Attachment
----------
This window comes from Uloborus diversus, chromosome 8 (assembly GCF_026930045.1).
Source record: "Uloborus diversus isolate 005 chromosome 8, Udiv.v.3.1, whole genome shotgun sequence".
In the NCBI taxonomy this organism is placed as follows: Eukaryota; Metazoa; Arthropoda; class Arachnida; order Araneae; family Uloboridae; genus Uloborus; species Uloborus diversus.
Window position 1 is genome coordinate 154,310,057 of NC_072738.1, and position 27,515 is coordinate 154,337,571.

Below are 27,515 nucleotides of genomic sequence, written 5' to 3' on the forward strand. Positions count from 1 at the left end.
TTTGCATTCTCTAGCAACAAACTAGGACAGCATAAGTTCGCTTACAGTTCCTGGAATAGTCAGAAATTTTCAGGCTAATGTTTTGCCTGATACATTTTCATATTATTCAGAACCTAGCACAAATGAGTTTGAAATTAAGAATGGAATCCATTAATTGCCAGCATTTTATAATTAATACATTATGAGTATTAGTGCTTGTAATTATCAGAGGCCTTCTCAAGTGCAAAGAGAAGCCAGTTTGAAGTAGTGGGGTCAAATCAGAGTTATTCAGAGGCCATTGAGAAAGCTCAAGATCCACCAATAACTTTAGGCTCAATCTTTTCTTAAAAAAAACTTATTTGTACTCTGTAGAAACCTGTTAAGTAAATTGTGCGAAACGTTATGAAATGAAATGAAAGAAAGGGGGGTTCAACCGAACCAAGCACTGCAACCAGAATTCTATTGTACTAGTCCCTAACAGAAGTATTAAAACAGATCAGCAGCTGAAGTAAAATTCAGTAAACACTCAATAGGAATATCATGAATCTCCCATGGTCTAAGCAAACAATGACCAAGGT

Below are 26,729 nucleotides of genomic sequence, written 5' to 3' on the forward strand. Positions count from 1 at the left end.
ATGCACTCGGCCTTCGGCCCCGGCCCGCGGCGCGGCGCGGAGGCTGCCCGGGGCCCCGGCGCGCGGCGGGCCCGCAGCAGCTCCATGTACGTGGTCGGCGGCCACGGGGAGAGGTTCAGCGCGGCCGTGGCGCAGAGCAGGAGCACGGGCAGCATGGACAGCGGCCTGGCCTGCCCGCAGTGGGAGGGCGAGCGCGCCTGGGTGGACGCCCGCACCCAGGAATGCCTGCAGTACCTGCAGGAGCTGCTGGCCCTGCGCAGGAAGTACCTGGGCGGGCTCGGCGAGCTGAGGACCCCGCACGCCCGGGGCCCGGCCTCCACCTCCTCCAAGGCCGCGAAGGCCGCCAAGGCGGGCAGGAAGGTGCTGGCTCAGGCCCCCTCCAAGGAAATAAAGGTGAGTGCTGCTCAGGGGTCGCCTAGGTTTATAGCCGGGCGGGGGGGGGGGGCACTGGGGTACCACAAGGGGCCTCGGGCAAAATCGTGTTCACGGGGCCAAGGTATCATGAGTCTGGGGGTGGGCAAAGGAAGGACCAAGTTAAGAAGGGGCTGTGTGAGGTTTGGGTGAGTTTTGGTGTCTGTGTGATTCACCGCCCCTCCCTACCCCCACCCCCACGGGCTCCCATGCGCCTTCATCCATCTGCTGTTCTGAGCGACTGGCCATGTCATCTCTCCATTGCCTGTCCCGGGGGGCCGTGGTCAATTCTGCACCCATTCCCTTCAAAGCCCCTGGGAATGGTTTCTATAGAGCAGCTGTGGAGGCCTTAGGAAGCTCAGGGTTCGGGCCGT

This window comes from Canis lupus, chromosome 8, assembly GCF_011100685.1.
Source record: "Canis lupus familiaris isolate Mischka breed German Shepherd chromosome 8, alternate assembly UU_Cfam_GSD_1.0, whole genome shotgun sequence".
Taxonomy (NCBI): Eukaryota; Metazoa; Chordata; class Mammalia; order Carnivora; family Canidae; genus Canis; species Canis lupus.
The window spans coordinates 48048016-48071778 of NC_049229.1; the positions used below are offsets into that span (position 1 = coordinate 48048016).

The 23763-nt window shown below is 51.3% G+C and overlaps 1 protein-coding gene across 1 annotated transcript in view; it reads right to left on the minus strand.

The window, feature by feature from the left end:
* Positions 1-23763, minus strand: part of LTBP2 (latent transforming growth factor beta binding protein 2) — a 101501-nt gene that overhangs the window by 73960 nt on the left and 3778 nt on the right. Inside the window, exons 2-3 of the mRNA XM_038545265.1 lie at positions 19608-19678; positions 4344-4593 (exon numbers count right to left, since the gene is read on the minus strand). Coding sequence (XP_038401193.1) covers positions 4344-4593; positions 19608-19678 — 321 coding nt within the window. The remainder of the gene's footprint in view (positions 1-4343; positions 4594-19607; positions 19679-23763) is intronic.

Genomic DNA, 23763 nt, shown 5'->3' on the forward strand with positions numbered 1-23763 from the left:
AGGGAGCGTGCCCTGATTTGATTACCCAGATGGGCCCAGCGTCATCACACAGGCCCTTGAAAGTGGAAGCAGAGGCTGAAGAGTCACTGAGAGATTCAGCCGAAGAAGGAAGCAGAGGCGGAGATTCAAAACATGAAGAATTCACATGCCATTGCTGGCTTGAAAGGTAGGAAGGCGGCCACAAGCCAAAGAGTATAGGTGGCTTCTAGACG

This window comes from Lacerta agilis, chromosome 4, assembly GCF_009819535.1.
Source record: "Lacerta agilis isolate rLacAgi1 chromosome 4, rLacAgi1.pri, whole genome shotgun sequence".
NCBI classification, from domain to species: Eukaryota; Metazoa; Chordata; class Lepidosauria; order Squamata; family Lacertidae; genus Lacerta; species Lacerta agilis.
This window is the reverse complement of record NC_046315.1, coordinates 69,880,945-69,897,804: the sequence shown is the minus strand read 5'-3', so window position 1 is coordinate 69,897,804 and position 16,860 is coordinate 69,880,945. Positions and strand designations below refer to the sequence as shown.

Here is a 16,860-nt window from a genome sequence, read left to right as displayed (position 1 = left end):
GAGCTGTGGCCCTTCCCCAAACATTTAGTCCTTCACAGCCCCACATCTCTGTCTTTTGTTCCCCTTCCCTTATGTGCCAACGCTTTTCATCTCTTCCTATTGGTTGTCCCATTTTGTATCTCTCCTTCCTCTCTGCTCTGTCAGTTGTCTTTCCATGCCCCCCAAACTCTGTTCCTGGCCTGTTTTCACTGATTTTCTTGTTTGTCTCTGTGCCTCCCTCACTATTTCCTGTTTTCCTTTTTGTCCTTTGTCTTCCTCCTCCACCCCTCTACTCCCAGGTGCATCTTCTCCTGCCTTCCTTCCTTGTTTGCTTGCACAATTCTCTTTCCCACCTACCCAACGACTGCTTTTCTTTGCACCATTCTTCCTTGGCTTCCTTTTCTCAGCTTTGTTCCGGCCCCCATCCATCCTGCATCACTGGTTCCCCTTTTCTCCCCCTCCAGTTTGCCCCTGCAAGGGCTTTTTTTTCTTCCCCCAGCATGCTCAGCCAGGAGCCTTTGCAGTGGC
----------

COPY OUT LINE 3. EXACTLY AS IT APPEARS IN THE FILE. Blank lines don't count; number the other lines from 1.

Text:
In the NCBI taxonomy this organism is placed as follows: Eukaryota; Metazoa; Arthropoda; class Arachnida; order Araneae; family Uloboridae; genus Uloborus; species Uloborus diversus.